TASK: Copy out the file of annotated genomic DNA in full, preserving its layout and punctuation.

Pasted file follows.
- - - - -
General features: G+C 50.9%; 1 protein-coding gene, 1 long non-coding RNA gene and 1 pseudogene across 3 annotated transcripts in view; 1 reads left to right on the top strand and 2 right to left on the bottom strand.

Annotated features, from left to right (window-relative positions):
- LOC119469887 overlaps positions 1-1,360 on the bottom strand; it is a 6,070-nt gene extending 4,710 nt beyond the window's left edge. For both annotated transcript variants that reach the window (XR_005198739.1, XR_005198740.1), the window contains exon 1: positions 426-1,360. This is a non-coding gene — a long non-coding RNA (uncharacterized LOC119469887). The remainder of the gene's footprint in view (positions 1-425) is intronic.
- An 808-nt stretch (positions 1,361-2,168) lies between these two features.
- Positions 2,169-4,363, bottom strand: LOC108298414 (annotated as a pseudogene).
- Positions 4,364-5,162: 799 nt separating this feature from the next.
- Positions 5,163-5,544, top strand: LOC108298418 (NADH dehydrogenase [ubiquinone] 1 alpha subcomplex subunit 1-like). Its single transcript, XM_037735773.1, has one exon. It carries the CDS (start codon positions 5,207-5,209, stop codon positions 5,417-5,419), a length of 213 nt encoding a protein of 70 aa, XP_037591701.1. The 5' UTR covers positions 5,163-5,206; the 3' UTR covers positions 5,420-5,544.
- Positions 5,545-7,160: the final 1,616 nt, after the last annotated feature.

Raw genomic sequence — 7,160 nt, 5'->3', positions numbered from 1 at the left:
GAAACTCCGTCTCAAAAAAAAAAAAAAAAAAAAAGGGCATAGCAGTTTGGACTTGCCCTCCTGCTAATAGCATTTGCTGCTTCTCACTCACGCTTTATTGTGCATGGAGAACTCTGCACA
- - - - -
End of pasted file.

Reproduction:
General features: G+C 50.9%; 1 protein-coding gene, 1 long non-coding RNA gene and 1 pseudogene across 3 annotated transcripts in view; 1 reads left to right on the top strand and 2 right to left on the bottom strand.

Annotated features, from left to right (window-relative positions):
- LOC119469887 overlaps positions 1-1,360 on the bottom strand; it is a 6,070-nt gene extending 4,710 nt beyond the window's left edge. For both annotated transcript variants that reach the window (XR_005198739.1, XR_005198740.1), the window contains exon 1: positions 426-1,360. This is a non-coding gene — a long non-coding RNA (uncharacterized LOC119469887). The remainder of the gene's footprint in view (positions 1-425) is intronic.
- An 808-nt stretch (positions 1,361-2,168) lies between these two features.
- Positions 2,169-4,363, bottom strand: LOC108298414 (annotated as a pseudogene).
- Positions 4,364-5,162: 799 nt separating this feature from the next.
- Positions 5,163-5,544, top strand: LOC108298418 (NADH dehydrogenase [ubiquinone] 1 alpha subcomplex subunit 1-like). Its single transcript, XM_037735773.1, has one exon. It carries the CDS (start codon positions 5,207-5,209, stop codon positions 5,417-5,419), a length of 213 nt encoding a protein of 70 aa, XP_037591701.1. The 5' UTR covers positions 5,163-5,206; the 3' UTR covers positions 5,420-5,544.
- Positions 5,545-7,160: the final 1,616 nt, after the last annotated feature.

Raw genomic sequence — 7,160 nt, 5'->3', positions numbered from 1 at the left:
GAAACTCCGTCTCAAAAAAAAAAAAAAAAAAAAAGGGCATAGCAGTTTGGACTTGCCCTCCTGCTAATAGCATTTGCTGCTTCTCACTCACGCTTTATTGTGCATGGAGAACTCTGCACA